Friday, December 28, 2007

Last Night's Tipple

Liquor Claus paid me a visit yesterday, and part of her bounty was a bottle of 12 year old Glenfarclas single malt Scotch. Glenfarclas is something of an oddity in the world of Scotch. It was established by a farmer named Robert Hay in 1836, and he sold it to John Grant in 1865. It has remained the property of the Grant family since (there are other Grants involved in the Scotch industry, but none of them are related to the Glenfarclas Grants), and it is the only distillery that the Grant family owns. That's right -- in an era of huge multinational corporations seizing control of the Scotch business (and the Bourbon business), Glenfarclas remains an independent. And that's not the only way that it's unusual. It has the largest stills in Speyside, and it is one of the few distilleries left that uses direct heat to fire their stills (as opposed to steam coils that provide indirect heat). They experimented with steam heat on one of their stills in the 1980s and found that the character of the whisky was changed and so abandoned the experiment. Finally, there's the aging program. Most Scotch today is aged in used Bourbon barrels; Glenfarclas apparently is aged exclusively in used sherry butts (Oloroso and Fino, according to the website), making it an interesting counterpoint to another sherried Speyside malt, Macallan.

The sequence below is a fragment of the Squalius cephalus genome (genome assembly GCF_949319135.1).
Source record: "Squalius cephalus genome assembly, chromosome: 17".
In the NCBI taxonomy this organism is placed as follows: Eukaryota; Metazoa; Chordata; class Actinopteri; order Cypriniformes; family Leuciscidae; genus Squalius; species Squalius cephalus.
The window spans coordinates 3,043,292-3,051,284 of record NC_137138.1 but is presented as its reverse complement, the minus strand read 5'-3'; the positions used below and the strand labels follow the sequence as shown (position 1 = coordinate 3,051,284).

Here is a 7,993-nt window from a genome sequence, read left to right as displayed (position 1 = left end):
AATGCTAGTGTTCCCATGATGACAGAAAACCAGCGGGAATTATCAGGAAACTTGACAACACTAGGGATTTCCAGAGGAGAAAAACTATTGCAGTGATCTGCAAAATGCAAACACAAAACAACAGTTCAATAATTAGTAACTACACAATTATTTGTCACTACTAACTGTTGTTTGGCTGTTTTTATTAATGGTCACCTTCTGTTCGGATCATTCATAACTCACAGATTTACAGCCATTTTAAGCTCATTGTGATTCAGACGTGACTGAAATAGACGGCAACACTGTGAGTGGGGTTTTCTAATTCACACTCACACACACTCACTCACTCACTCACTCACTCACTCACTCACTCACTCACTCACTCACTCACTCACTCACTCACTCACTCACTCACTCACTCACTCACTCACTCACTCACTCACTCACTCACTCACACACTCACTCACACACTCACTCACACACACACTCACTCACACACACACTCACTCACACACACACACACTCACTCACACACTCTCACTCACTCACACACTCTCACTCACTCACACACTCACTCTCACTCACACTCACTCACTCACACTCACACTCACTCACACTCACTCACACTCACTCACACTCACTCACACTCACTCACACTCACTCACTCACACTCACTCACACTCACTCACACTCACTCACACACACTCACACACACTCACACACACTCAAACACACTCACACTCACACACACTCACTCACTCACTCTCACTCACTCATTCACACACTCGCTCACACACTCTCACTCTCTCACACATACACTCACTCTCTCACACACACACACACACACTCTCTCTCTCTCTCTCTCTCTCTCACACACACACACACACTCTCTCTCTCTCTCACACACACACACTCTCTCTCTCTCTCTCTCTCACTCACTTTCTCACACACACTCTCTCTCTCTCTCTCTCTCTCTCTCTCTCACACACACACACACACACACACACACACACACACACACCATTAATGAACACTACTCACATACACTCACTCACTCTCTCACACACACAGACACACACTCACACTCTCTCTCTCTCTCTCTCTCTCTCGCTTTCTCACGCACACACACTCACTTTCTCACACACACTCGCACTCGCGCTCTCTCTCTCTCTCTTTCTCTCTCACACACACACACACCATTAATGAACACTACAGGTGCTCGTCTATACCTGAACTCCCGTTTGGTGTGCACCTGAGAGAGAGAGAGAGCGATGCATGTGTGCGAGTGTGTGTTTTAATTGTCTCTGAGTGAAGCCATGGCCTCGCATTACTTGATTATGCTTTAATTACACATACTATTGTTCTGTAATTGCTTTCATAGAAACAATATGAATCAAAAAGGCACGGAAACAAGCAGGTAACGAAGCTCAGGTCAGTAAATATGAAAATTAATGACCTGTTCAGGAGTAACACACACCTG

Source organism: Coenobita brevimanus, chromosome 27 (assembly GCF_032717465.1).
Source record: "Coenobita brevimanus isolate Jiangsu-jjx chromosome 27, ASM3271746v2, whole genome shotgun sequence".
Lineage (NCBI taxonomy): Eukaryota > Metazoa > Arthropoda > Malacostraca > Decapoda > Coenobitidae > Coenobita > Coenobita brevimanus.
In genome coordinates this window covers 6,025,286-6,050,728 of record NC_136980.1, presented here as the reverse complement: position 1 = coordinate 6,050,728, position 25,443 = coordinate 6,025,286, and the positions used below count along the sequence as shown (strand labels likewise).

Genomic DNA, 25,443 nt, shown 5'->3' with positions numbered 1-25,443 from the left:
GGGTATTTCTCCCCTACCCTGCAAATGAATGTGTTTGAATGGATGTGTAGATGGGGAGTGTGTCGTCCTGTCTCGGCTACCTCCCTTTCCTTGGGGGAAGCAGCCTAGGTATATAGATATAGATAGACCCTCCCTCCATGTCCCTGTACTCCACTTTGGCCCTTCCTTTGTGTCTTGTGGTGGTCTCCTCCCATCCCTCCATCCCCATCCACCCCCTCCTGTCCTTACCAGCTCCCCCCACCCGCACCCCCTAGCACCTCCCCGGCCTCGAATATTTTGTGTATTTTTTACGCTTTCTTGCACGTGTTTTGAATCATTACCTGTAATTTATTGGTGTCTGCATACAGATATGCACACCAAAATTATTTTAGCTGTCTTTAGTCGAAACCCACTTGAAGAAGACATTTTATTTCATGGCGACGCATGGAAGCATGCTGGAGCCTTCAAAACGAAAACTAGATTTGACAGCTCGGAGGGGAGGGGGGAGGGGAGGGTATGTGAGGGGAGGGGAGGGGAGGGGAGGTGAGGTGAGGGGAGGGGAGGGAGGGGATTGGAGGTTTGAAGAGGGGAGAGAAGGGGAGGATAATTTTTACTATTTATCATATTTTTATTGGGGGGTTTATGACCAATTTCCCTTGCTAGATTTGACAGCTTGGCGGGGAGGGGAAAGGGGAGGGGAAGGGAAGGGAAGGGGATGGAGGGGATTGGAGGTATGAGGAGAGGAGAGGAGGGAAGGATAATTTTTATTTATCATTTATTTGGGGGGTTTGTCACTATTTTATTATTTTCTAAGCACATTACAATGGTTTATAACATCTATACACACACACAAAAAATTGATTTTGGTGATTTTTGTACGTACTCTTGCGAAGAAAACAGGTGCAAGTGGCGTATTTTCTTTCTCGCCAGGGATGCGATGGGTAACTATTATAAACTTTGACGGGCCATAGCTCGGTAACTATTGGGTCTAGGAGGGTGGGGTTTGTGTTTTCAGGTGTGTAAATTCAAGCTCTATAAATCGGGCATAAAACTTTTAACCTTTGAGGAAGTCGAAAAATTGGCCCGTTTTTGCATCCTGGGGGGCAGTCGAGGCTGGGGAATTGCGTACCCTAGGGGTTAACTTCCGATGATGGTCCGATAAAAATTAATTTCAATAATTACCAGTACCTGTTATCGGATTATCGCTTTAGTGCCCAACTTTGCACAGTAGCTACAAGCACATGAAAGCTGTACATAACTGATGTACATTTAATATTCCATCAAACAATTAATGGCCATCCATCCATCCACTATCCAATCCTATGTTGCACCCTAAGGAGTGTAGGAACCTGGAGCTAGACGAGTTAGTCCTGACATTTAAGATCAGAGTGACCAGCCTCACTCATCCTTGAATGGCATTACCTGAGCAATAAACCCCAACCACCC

You will recall that the more copper contact distiller's beer and low wines have during distillation, the "cleaner", lighter, and freer of congeners the finished new make spirit will have. Larger stills tend to promote more copper contact, as do ball- or lamp-shaped tops of the stills. Since Glenfarclas has the largest stills in Speyside and those stills have ball-shaped tops, you would expect that its whisky would be light and elegant. I wouldn't call it inelegant, but it certainly isn't light. Perhaps it's the sherry influence that gives it weight, I don't know. In any event, it smells like nutty fruitcake (in a good way), and there's a lot of malt on the palate. I generally like sherried Scotches, and I like this one, too. Thank you, Liquor Claus. You're the best.

(Incidentally, that picture above was taken from the Glenfarclas website. Within the last year or two, Glenfarclas has changed the bottle for their 12 year old expression. Instead of the tall, clear bottle shown above, it's now tinted brown and squat. I can't find a picture of the new bottle online, though, so we'll just have to make due with the old one.)

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